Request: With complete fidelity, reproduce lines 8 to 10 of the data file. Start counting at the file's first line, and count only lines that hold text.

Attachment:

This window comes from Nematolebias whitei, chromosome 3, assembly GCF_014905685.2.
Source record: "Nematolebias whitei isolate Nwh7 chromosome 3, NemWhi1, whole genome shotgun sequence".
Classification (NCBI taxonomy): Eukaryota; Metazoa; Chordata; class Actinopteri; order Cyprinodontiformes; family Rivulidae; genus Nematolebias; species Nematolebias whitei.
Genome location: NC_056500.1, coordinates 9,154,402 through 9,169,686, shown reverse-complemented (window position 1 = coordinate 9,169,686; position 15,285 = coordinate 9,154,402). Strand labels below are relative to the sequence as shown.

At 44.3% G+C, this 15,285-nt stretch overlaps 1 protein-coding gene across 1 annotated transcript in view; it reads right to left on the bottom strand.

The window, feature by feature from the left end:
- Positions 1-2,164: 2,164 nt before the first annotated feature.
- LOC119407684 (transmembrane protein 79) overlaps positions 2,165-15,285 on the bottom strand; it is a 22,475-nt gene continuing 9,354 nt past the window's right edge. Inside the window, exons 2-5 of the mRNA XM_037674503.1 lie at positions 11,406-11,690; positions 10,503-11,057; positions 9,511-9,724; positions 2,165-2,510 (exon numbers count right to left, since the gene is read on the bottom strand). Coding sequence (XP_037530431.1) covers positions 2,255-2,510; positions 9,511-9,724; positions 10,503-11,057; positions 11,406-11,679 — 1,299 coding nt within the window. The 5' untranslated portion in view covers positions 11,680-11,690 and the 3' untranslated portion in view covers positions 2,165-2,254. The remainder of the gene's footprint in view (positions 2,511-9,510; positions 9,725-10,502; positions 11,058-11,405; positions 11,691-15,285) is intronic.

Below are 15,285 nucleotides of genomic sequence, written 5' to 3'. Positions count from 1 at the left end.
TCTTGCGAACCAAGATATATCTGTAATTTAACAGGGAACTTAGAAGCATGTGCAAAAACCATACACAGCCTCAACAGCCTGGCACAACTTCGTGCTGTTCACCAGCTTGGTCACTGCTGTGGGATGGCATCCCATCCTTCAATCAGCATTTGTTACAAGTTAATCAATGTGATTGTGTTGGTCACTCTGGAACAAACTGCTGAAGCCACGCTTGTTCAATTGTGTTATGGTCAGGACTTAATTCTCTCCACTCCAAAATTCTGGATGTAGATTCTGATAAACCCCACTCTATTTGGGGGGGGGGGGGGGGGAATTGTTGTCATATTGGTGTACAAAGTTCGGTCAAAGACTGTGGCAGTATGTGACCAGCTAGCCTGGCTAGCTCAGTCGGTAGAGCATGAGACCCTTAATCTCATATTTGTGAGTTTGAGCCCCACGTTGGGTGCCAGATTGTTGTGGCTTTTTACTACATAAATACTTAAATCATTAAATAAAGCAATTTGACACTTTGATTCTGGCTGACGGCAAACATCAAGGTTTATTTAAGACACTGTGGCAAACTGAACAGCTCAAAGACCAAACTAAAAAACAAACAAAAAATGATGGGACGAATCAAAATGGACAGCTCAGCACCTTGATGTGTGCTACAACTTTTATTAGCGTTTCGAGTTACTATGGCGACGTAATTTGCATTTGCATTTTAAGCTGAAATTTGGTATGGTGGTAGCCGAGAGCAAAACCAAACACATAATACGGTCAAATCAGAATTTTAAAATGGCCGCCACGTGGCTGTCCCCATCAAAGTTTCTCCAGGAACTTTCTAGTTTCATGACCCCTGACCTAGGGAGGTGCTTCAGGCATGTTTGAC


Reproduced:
- LOC119407684 (transmembrane protein 79) overlaps positions 2,165-15,285 on the bottom strand; it is a 22,475-nt gene continuing 9,354 nt past the window's right edge. Inside the window, exons 2-5 of the mRNA XM_037674503.1 lie at positions 11,406-11,690; positions 10,503-11,057; positions 9,511-9,724; positions 2,165-2,510 (exon numbers count right to left, since the gene is read on the bottom strand). Coding sequence (XP_037530431.1) covers positions 2,255-2,510; positions 9,511-9,724; positions 10,503-11,057; positions 11,406-11,679 — 1,299 coding nt within the window. The 5' untranslated portion in view covers positions 11,680-11,690 and the 3' untranslated portion in view covers positions 2,165-2,254. The remainder of the gene's footprint in view (positions 2,511-9,510; positions 9,725-10,502; positions 11,058-11,405; positions 11,691-15,285) is intronic.

Below are 15,285 nucleotides of genomic sequence, written 5' to 3'. Positions count from 1 at the left end.
TCTTGCGAACCAAGATATATCTGTAATTTAACAGGGAACTTAGAAGCATGTGCAAAAACCATACACAGCCTCAACAGCCTGGCACAACTTCGTGCTGTTCACCAGCTTGGTCACTGCTGTGGGATGGCATCCCATCCTTCAATCAGCATTTGTTACAAGTTAATCAATGTGATTGTGTTGGTCACTCTGGAACAAACTGCTGAAGCCACGCTTGTTCAATTGTGTTATGGTCAGGACTTAATTCTCTCCACTCCAAAATTCTGGATGTAGATTCTGATAAACCCCACTCTATTTGGGGGGGGGGGGGGGGGAATTGTTGTCATATTGGTGTACAAAGTTCGGTCAAAGACTGTGGCAGTATGTGACCAGCTAGCCTGGCTAGCTCAGTCGGTAGAGCATGAGACCCTTAATCTCATATTTGTGAGTTTGAGCCCCACGTTGGGTGCCAGATTGTTGTGGCTTTTTACTACATAAATACTTAAATCATTAAATAAAGCAATTTGACACTTTGATTCTGGCTGACGGCAAACATCAAGGTTTATTTAAGACACTGTGGCAAACTGAACAGCTCAAAGACCAAACTAAAAAACAAACAAAAAATGATGGGACGAATCAAAATGGACAGCTCAGCACCTTGATGTGTGCTACAACTTTTATTAGCGTTTCGAGTTACTATGGCGACGTAATTTGCATTTGCATTTTAAGCTGAAATTTGGTATGGTGGTAGCCGAGAGCAAAACCAAACACATAATACGGTCAAATCAGAATTTTAAAATGGCCGCCACGTGGCTGTCCCCATCAAAGTTTCTCCAGGAACTTTCTAGTTTCATGACCCCTGACCTAGGGAGGTGCTTCAGGCATGTTTGAC